Up dates from the Road


 

A dear friend of mine is traveling cross-country on his motorcycle and I have been getting texts and random messages at the oddest times of the day—usually when I am fretting about something and feeling anxious—that remind me to live life fully.

Postcards from the edge.

One, actual postcard I received in the mail yesterday from Idaho—Crater of the Moon.

I have also gotten to track his progress through the posted photographs on the social media sites, camping in Minnesota, Niagara Falls from the Canadian side, summer travels through the Midwest, and now the coasts of Maine—lobster roll anyone?

I received a message of another sort today, the brother of my darling friend who passed away, far too young, will be in town next week and wants to get together.

His brother’s passing will mark its 7th year anniversary at the end of this month.

I always think of him in July, when the fog is thick and lowly along the coasts, when I want to be bundled in warm layers and scarves, when the smell of the sea is super saturating the city and the sidewalks are wet in the morning, the pavement damp not from an overnight shower, but from the thick overhanging mists that envelop the buildings and hug the coast line.

I always have this memory of watching the fog roll in over Twin Peaks, heavy, majestic, unstoppable.

Death coming for my friend who lay in a coma for a week before passing.

The fog a kind of death shroud swooping in to take him away from me.

Half his ashes are in Maine.

My friend on his motorcycle heading into Maine, my friend who passed being from Maine, so many little mysterious circles within circles.

I will see the brother next Sunday at a café in the Mission that I am fairly certain has gluten free options—he has Celiac’s disease and has to avoid all things gluten—to catch up and give him a really big hug.

It’s been a few years now since I have seen him or his family, though we do keep in touch and I always talk about getting back out to Maine to see his parents, his mom especially who I connected so well with. The entire family, really, but the time just keeps slipping past and I haven’t made it there in about five years.

I still experience some grief around my friends passing, but it is softened and muted by the passage of time a foggy mitten swaddling the memory and a brief stab that will bring tears to my eyes, but not the torrential sobbing that once engulfed me.

I hope to be of service to his brother.

I hope to show him that my life has been good in the ensuing years.

It is a life that looks often times different from what I want it to look like, but one that I think my dear friend would appreciate. Although, I hazard he would find something to give me grief about.

Like all good friends do.

They know your spots and poke them and elicit that response that endears you to them because they make you see how silly you are and how human and they accept you for it, warts and all.

I can look around my humble abode and yes, humble it is, but sweet too, and me, it’s me and that’s what my friend taught me the most, I think, over time with perspective, that there’s nothing wrong with me.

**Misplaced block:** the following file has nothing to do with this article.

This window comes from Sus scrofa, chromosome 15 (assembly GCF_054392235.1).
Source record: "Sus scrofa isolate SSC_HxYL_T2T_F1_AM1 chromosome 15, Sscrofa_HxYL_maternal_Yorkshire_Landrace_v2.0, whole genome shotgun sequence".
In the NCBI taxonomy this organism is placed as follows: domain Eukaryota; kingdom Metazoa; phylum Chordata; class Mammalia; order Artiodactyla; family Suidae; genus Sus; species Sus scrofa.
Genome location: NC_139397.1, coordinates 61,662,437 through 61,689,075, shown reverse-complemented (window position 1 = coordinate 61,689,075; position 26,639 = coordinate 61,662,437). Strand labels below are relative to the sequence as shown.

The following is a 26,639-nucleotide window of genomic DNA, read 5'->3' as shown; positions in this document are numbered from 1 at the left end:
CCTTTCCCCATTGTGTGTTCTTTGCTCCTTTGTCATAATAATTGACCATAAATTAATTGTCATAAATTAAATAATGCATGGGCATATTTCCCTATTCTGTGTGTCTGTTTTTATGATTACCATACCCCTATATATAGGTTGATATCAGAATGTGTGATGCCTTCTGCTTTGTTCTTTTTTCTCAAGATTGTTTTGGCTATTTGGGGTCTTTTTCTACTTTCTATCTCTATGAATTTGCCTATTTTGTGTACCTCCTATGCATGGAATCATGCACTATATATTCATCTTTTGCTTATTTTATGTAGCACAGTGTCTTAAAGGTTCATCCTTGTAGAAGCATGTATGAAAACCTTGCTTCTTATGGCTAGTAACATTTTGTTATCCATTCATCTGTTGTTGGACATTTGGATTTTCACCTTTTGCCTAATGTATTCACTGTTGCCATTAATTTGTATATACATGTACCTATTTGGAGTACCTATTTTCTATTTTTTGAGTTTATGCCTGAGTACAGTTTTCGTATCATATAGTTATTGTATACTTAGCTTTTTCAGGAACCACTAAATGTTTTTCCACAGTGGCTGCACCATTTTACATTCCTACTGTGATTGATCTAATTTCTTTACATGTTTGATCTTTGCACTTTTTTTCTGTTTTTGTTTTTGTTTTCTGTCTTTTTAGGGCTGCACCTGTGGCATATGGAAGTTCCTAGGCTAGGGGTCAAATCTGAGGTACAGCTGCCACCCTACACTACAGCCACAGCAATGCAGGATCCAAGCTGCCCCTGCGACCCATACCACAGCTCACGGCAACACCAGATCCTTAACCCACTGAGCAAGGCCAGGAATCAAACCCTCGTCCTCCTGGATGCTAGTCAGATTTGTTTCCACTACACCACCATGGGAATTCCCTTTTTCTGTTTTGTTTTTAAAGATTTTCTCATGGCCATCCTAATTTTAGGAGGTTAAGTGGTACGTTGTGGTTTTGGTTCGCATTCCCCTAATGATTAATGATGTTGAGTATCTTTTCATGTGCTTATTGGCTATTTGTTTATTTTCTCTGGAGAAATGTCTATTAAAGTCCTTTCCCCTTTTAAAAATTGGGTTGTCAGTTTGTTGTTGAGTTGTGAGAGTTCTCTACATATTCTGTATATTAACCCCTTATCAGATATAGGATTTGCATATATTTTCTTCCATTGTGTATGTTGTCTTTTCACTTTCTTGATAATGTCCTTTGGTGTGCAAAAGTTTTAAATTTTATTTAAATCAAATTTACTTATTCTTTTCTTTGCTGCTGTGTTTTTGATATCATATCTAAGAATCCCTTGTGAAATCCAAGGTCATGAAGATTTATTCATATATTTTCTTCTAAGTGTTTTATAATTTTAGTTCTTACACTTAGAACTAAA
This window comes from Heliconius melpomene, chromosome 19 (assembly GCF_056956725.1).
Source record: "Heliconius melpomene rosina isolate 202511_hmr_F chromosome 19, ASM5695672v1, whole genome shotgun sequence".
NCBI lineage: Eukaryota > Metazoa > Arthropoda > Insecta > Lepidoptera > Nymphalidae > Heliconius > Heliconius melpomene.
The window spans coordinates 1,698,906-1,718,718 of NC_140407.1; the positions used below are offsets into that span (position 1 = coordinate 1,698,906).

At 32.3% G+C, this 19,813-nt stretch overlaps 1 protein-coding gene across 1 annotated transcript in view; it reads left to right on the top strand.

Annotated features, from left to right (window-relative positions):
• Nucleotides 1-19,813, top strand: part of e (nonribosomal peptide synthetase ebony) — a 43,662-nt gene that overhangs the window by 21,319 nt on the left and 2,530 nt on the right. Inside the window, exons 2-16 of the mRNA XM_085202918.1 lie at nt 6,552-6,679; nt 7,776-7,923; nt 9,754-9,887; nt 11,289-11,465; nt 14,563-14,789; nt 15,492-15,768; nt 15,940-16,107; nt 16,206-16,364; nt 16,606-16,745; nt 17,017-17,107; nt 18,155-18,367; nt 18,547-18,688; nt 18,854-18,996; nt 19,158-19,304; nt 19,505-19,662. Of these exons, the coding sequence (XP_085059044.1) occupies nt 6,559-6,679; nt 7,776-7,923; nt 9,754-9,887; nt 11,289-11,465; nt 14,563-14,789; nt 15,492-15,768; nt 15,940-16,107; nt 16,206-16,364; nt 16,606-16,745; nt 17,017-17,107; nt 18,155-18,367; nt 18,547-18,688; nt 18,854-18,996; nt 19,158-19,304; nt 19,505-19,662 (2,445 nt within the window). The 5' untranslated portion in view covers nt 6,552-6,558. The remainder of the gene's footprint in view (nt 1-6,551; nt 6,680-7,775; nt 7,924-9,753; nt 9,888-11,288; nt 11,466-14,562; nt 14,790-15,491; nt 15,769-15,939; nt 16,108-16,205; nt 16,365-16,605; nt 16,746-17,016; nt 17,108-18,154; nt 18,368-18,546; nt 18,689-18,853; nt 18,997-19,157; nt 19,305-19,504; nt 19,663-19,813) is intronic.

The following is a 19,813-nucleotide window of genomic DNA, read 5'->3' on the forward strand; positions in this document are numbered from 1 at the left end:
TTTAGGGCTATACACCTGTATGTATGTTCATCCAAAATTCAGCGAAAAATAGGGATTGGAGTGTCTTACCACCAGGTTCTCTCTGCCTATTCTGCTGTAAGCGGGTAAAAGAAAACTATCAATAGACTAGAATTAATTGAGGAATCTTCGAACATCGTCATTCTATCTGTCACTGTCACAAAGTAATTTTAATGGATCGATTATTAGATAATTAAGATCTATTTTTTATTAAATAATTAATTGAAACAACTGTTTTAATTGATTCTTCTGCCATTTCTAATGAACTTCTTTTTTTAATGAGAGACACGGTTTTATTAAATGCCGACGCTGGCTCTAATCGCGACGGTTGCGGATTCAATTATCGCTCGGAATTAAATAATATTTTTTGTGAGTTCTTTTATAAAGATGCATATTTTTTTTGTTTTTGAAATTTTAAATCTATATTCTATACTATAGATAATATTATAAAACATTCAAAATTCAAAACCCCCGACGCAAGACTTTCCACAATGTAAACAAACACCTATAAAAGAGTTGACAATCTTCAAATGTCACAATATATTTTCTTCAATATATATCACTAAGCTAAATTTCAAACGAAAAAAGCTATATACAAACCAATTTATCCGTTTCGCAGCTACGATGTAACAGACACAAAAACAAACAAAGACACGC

“Be the ball, Martines, let them come to you.” He told me when I was achy to rush after some unavailable man.

“You’re not going to relapse.” He said another time when I was pouting about something insignificant and being a drama queen about it.

“You have a kind of faith that I can’t fathom, it’s like this razor’s edge of faith, you just believe and believe and believe and you are taken care of.” He paused, “I don’t know that I believe like that.”

I shoved him

He did believe.

He believed in goodness and kindness and dancing and being sweet and he loved me despite myself getting in the way of that love.

I have trepidation about seeing his brother and I could say it’s because I have not made enough with my life, what ever that is, that he’ll see me and wonder why didn’t I die? Why did his brother? What have I done with my life, would his brother have done more?

But that is ego and false and dishonest and well, bullshit.

The reason is I don’t want to feel the pain and the loss again, I don’t want my heart to get broke open again, as it always seems to do in July, when the fog descends upon me and the days are full of pearly light diffused through the seas grief and my blood feels strong in my veins with longing for love.

I wish my friend on his cross-country trip safe travels knowing that there is no such thing as safe travels, it’s all a risk, but a risk worth taking, a life worth living.

My friend who passed would be proud of me for getting up and taking risks, for moving to Paris, for humbly moving back, for being human, for still chasing after the ball once in a while, but for the most part learning how to be still and be approached.

Of course the ankle injury helped with that one.

I look forward to swapping tales from the road with my travelling friend as I look forward to continuing to get out there and take risks myself.

And to sit in a café and look at the sweet resemblance of a man I once knew, who knew me so well, who honored me with his love and friendship, who filled his home with vases of white French tulips and candles and heaps of friends when I got a year sober, who told me that I was worth it and so much more.

Who never failed to be there for me, putting an arm around me when I needed it most.

May I honor that friend, those memories, and that legacy by being the same kind of person.

Genuine.

Loving.

Compassionate.

Kind.

I still miss you Shadrach.

I always will.

And.

I am a better person for having had you in my life.

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